2. Attempt to Get Help From the Neighborhood. Find some sponsors that will help you spread the word about your pop-up event. The local government, companies, homeowners, artists, and nonprofits in your area are all possible candidates. Go to town hall meetings and other public gatherings to pitch your pop-up event concept and get feedback from locals on what kind of activities they would like. If you get your neighbors involved in the preparations, they’ll be more inclined to come out and show their support for the pop-up when it opens.
  3. Have a chat with the Site Admins. Your pop-up shop cannot legally operate without the approval of the property owner. Find the owner of the building and explain that you’re interested in their vacant storefront. Instead of letting their storefront lie empty for weeks or months, some landlords are ready to let pop-up shops utilize the space at a very discounted rent (or even for free). Find out if you need a permit before utilizing a park or other public area.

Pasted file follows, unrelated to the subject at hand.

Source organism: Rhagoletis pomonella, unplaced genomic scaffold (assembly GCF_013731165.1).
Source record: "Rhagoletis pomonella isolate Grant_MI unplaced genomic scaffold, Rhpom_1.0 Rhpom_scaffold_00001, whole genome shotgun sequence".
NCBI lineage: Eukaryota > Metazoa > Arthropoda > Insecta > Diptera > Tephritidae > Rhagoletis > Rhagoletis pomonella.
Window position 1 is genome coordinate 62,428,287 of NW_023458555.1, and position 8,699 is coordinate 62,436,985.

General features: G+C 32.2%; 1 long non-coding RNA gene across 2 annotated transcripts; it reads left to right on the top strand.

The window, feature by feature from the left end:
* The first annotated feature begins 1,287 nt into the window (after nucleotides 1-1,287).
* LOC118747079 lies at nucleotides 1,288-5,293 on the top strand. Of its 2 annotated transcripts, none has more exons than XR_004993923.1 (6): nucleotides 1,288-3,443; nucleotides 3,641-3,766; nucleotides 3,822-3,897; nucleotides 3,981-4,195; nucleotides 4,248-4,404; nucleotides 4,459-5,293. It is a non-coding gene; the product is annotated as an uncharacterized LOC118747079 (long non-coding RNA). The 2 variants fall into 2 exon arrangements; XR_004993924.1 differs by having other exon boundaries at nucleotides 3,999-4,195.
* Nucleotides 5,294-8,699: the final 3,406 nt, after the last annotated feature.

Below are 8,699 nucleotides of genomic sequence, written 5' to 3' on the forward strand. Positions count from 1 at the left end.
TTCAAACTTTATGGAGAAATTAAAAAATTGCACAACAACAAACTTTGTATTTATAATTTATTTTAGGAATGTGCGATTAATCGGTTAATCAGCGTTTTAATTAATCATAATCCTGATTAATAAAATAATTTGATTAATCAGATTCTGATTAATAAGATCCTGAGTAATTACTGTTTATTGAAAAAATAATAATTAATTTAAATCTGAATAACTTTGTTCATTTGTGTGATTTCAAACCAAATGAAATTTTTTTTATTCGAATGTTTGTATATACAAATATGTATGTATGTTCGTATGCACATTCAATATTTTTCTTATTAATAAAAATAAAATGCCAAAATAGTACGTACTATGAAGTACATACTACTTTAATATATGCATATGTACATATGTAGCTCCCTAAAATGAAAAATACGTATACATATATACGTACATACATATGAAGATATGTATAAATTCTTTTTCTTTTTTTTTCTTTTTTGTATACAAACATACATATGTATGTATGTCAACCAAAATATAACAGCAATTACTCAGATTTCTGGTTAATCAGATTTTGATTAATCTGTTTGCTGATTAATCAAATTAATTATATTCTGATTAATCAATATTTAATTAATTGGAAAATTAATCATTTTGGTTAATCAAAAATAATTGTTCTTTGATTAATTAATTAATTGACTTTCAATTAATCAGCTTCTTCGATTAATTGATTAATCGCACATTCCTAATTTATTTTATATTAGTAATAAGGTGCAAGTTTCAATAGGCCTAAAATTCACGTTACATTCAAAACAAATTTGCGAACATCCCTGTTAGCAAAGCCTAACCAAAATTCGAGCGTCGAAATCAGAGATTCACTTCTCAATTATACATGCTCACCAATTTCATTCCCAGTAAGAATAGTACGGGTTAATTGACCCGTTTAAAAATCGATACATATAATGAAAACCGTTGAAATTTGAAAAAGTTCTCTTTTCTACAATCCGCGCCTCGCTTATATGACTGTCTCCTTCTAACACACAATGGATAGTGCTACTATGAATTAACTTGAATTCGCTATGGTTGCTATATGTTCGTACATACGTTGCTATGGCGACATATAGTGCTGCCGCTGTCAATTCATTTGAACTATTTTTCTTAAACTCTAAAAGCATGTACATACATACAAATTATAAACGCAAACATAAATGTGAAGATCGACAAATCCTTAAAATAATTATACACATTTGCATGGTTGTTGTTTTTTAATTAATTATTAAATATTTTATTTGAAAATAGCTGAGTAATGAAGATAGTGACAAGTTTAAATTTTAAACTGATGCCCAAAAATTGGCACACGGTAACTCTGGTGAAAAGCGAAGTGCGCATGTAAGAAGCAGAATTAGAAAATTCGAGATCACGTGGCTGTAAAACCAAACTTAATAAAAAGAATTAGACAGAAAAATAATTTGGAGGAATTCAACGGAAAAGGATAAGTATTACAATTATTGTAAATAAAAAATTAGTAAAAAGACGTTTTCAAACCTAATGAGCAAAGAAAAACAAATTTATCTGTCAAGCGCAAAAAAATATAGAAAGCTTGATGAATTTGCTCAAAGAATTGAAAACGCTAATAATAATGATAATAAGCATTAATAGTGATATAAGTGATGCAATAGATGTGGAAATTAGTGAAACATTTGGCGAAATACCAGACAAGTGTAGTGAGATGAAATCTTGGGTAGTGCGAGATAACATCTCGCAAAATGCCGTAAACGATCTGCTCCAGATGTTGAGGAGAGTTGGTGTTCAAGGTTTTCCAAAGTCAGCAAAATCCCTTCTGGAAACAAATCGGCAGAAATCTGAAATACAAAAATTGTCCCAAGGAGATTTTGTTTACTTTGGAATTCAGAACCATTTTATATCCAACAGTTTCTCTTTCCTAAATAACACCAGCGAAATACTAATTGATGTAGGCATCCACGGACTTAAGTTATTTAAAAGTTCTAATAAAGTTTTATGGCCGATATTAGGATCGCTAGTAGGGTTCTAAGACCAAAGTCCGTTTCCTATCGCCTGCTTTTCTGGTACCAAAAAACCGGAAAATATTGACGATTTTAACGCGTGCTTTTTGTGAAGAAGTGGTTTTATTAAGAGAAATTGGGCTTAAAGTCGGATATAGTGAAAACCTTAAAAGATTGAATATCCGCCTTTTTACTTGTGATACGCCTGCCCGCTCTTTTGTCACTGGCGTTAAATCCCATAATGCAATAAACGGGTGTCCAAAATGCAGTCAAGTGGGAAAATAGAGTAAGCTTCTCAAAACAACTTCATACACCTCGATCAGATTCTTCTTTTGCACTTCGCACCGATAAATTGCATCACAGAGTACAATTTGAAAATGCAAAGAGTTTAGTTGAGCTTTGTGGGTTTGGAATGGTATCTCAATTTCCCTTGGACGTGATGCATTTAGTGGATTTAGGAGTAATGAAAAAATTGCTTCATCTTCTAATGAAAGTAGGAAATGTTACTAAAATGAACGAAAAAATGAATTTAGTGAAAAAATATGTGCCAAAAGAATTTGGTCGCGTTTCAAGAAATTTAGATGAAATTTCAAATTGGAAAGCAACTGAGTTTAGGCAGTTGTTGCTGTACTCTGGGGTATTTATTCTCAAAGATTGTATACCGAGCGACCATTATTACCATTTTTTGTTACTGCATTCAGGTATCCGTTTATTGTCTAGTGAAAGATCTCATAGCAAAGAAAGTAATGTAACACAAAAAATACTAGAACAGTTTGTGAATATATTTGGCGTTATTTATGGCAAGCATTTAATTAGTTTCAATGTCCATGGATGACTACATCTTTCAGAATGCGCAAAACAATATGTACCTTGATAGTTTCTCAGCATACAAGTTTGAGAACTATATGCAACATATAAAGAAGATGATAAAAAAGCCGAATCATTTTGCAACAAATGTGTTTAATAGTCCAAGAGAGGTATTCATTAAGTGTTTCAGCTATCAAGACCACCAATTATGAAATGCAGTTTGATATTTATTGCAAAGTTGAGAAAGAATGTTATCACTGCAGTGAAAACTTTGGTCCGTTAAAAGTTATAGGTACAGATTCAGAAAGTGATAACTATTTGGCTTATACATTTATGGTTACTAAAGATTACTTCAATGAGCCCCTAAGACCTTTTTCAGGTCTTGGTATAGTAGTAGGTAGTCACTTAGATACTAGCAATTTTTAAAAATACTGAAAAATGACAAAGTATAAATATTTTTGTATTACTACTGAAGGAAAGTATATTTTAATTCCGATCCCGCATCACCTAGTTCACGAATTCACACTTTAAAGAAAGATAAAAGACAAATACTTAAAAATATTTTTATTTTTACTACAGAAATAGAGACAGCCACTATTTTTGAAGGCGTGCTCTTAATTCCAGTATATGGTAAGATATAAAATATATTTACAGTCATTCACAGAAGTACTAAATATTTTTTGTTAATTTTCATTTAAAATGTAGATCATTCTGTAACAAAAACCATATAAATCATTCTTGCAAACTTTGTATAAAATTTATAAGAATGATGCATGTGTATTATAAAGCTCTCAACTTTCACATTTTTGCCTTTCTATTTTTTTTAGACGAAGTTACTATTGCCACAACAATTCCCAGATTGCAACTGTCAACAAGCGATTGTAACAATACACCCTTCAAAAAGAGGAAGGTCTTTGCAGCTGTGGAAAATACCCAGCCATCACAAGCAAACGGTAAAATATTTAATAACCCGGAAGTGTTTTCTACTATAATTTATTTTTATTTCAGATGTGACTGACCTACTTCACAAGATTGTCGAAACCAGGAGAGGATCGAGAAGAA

4. Get some business owners together. The next step is to initiate contact with potential local pop-up shop owners. Advertise in newspapers, neighborhood message boards, and online discussion groups to discover business owners interested in setting up shop for a day or two or a few months. You might also try approaching local artist and craftsman collectives. Multiple pop-up shops can share the same location if there is adequate room, but if not, you can schedule their openings at intervals.